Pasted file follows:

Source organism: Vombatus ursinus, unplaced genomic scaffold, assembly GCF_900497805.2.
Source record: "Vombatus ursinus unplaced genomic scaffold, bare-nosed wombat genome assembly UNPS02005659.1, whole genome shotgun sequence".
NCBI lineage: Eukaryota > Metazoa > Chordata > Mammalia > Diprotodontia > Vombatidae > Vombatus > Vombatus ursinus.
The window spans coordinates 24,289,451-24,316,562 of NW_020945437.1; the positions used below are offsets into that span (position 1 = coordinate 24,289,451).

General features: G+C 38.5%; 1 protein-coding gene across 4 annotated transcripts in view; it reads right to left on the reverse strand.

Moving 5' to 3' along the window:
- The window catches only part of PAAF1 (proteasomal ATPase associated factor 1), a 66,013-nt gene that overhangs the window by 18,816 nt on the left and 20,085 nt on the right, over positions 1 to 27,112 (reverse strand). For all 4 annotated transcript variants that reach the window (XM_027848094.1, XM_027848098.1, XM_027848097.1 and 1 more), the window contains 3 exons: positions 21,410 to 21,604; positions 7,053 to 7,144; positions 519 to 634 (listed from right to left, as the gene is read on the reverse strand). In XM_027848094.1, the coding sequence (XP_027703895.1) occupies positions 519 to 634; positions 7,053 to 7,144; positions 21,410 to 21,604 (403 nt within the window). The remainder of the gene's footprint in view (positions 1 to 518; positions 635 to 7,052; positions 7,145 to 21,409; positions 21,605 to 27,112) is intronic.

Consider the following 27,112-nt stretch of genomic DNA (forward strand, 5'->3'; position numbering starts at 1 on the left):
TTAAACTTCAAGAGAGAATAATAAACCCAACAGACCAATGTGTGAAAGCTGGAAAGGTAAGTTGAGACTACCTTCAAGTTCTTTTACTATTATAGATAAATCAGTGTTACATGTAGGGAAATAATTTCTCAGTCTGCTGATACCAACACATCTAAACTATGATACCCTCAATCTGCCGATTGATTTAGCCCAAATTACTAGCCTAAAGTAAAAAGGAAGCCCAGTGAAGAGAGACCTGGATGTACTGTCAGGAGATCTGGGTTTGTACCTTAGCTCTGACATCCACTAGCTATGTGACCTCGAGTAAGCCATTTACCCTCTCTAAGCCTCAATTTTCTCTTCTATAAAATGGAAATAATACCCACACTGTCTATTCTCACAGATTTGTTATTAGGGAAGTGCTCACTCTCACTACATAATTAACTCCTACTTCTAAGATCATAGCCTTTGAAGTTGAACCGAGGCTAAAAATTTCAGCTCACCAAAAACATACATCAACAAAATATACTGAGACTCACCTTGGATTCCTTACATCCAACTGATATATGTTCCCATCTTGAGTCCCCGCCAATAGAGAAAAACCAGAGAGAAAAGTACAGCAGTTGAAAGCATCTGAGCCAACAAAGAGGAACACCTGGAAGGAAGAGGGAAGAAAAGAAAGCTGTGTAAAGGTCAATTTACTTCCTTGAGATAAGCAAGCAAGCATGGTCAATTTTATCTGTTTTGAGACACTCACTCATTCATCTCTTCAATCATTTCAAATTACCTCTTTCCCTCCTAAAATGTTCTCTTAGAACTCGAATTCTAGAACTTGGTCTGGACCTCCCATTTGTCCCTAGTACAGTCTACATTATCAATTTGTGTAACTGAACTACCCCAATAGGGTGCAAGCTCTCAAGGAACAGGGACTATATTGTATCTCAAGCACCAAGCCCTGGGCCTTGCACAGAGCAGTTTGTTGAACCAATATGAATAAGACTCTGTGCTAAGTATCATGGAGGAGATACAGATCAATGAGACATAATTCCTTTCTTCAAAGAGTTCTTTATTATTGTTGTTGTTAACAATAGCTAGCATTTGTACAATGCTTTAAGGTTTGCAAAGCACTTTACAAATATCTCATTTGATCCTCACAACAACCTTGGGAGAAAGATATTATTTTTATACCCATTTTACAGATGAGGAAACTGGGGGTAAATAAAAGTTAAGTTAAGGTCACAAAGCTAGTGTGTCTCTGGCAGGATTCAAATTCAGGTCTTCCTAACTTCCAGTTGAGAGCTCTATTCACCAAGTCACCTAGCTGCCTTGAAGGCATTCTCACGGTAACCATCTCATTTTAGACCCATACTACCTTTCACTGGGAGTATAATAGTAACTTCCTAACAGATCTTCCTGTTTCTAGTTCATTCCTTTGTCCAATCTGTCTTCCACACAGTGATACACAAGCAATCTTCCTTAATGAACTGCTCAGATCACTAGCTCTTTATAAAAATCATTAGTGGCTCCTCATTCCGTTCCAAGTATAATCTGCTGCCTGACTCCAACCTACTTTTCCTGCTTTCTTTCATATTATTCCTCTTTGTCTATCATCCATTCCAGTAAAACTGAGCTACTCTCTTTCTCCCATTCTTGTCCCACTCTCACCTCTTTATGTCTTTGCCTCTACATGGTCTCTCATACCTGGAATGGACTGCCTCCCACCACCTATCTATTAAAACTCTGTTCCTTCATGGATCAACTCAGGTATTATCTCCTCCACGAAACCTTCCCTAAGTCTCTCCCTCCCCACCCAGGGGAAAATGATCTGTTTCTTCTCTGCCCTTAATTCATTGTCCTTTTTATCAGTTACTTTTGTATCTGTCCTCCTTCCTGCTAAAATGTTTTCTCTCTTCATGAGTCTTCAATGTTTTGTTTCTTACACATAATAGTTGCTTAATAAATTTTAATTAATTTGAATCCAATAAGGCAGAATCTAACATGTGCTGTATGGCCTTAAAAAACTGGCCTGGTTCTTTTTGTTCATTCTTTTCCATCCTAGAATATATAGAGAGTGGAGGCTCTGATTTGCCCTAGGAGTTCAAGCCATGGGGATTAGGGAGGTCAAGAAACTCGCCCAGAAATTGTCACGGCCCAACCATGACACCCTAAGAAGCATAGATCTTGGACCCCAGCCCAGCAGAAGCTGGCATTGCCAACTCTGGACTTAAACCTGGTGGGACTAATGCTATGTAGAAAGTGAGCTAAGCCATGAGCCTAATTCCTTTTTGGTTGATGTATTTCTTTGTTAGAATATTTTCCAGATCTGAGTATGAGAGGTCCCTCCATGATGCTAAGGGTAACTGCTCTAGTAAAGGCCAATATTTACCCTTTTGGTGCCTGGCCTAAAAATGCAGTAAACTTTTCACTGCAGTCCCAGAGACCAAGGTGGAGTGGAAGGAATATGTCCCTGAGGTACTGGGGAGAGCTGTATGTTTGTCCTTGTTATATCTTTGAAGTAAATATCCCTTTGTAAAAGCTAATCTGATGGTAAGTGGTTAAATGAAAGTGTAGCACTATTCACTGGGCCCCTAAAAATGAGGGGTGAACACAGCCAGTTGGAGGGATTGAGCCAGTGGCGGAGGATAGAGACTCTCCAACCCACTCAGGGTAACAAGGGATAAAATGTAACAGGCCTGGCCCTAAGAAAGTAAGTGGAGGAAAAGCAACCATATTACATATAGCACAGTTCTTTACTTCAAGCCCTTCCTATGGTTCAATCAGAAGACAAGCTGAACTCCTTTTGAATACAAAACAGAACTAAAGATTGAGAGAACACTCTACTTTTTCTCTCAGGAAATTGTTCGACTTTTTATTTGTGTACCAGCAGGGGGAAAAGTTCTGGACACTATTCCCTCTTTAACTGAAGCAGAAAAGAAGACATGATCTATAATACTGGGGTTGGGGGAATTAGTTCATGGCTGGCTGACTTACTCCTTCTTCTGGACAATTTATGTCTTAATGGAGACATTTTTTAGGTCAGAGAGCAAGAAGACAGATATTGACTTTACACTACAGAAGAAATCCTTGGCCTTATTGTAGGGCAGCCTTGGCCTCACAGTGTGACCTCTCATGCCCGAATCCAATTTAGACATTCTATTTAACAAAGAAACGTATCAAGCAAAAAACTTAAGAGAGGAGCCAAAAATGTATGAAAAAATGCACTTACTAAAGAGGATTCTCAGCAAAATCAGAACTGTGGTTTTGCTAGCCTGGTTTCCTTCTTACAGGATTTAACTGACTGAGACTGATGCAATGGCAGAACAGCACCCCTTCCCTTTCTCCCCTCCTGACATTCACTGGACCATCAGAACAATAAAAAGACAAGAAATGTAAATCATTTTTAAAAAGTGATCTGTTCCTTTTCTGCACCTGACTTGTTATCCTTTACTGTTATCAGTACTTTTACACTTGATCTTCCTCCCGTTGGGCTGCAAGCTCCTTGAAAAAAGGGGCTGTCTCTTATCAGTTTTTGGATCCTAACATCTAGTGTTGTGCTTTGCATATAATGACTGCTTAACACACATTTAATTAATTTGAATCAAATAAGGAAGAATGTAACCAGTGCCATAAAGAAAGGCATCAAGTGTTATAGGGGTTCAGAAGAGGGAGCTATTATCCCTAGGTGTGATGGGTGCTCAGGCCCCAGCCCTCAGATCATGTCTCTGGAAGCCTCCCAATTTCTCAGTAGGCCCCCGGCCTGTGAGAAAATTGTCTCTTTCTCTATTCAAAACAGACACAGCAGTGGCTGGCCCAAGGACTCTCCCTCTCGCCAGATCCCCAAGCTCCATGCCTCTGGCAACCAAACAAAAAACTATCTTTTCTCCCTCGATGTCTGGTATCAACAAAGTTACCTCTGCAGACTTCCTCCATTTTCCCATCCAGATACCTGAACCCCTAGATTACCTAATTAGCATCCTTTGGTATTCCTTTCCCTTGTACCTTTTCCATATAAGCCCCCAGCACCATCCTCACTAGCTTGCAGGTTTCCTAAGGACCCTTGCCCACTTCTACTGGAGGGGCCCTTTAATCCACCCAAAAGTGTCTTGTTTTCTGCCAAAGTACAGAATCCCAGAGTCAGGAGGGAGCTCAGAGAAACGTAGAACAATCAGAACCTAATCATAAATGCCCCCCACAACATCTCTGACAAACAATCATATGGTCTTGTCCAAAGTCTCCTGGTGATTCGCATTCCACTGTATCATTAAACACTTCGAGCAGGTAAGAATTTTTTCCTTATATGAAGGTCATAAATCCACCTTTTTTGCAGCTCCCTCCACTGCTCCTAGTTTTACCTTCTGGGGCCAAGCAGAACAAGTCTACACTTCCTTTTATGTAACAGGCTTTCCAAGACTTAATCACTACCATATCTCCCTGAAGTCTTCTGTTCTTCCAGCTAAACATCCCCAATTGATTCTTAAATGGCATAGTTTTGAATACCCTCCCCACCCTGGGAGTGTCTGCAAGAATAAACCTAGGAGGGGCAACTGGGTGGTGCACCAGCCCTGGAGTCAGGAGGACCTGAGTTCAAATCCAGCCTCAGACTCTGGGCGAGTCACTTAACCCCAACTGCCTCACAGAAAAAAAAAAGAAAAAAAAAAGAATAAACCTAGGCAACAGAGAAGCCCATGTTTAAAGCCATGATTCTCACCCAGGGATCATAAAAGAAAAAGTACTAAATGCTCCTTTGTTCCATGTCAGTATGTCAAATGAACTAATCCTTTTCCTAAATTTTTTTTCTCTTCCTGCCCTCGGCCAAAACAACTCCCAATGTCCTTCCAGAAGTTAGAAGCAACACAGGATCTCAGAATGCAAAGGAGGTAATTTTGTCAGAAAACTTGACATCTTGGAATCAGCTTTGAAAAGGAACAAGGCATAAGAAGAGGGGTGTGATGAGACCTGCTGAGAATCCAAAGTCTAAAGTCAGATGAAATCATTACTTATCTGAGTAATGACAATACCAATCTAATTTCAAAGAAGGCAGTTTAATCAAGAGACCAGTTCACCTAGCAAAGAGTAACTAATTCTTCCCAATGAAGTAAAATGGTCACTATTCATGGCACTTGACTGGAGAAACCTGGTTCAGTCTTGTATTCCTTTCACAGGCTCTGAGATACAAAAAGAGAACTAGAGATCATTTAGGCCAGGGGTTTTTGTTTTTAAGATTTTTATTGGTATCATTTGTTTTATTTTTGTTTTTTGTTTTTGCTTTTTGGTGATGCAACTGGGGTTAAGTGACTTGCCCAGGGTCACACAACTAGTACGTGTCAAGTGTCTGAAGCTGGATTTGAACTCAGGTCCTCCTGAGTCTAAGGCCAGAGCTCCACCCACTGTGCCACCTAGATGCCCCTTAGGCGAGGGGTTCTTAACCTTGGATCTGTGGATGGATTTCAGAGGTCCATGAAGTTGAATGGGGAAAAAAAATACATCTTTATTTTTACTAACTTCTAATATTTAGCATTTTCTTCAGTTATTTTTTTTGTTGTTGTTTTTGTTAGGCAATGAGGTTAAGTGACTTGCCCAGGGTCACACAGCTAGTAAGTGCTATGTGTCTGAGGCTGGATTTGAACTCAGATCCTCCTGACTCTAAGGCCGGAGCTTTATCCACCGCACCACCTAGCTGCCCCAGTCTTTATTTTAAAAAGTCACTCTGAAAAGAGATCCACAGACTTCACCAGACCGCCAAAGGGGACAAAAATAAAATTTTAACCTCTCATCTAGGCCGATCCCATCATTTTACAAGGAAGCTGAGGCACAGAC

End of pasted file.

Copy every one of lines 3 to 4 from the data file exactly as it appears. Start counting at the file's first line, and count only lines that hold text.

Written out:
NCBI lineage: Eukaryota > Metazoa > Chordata > Mammalia > Diprotodontia > Vombatidae > Vombatus > Vombatus ursinus.
The window spans coordinates 24,289,451-24,316,562 of NW_020945437.1; the positions used below are offsets into that span (position 1 = coordinate 24,289,451).